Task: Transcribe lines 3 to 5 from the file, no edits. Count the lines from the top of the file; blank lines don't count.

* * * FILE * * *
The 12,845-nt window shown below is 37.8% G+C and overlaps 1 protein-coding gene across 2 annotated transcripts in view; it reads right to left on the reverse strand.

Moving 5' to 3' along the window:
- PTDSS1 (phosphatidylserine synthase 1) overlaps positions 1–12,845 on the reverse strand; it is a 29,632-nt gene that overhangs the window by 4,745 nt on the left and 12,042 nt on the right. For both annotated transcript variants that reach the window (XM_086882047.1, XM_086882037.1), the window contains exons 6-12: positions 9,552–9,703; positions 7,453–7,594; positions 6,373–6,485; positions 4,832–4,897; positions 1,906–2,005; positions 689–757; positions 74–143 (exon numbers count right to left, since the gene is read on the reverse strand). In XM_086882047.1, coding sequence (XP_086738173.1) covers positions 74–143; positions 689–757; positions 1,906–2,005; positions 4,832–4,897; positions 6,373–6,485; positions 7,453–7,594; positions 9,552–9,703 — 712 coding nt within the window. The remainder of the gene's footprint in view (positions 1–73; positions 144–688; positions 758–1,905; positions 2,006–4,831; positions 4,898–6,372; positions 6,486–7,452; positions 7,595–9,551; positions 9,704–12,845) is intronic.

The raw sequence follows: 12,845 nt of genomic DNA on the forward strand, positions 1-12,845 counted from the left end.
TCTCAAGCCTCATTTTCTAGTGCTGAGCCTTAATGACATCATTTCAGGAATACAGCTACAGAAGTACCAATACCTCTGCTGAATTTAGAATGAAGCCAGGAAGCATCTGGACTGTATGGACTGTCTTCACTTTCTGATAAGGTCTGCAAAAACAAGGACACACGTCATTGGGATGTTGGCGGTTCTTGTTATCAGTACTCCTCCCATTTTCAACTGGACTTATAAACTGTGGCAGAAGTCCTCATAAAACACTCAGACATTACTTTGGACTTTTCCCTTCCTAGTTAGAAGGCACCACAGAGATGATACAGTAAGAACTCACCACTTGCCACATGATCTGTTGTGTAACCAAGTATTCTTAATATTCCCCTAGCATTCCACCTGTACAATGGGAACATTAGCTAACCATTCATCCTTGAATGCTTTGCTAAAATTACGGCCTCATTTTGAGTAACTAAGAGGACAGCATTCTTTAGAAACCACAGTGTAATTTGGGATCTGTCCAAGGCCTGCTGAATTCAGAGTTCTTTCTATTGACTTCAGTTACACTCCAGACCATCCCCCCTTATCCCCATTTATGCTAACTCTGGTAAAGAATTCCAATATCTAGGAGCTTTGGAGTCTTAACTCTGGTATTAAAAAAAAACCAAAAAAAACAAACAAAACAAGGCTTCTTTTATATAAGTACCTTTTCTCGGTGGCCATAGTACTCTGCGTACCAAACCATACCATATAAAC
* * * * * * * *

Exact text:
- PTDSS1 (phosphatidylserine synthase 1) overlaps positions 1–12,845 on the reverse strand; it is a 29,632-nt gene that overhangs the window by 4,745 nt on the left and 12,042 nt on the right. For both annotated transcript variants that reach the window (XM_086882047.1, XM_086882037.1), the window contains exons 6-12: positions 9,552–9,703; positions 7,453–7,594; positions 6,373–6,485; positions 4,832–4,897; positions 1,906–2,005; positions 689–757; positions 74–143 (exon numbers count right to left, since the gene is read on the reverse strand). In XM_086882047.1, coding sequence (XP_086738173.1) covers positions 74–143; positions 689–757; positions 1,906–2,005; positions 4,832–4,897; positions 6,373–6,485; positions 7,453–7,594; positions 9,552–9,703 — 712 coding nt within the window. The remainder of the gene's footprint in view (positions 1–73; positions 144–688; positions 758–1,905; positions 2,006–4,831; positions 4,898–6,372; positions 6,486–7,452; positions 7,595–9,551; positions 9,704–12,845) is intronic.

The raw sequence follows: 12,845 nt of genomic DNA on the forward strand, positions 1-12,845 counted from the left end.
TCTCAAGCCTCATTTTCTAGTGCTGAGCCTTAATGACATCATTTCAGGAATACAGCTACAGAAGTACCAATACCTCTGCTGAATTTAGAATGAAGCCAGGAAGCATCTGGACTGTATGGACTGTCTTCACTTTCTGATAAGGTCTGCAAAAACAAGGACACACGTCATTGGGATGTTGGCGGTTCTTGTTATCAGTACTCCTCCCATTTTCAACTGGACTTATAAACTGTGGCAGAAGTCCTCATAAAACACTCAGACATTACTTTGGACTTTTCCCTTCCTAGTTAGAAGGCACCACAGAGATGATACAGTAAGAACTCACCACTTGCCACATGATCTGTTGTGTAACCAAGTATTCTTAATATTCCCCTAGCATTCCACCTGTACAATGGGAACATTAGCTAACCATTCATCCTTGAATGCTTTGCTAAAATTACGGCCTCATTTTGAGTAACTAAGAGGACAGCATTCTTTAGAAACCACAGTGTAATTTGGGATCTGTCCAAGGCCTGCTGAATTCAGAGTTCTTTCTATTGACTTCAGTTACACTCCAGACCATCCCCCCTTATCCCCATTTATGCTAACTCTGGTAAAGAATTCCAATATCTAGGAGCTTTGGAGTCTTAACTCTGGTATTAAAAAAAAACCAAAAAAAACAAACAAAACAAGGCTTCTTTTATATAAGTACCTTTTCTCGGTGGCCATAGTACTCTGCGTACCAAACCATACCATATAAAC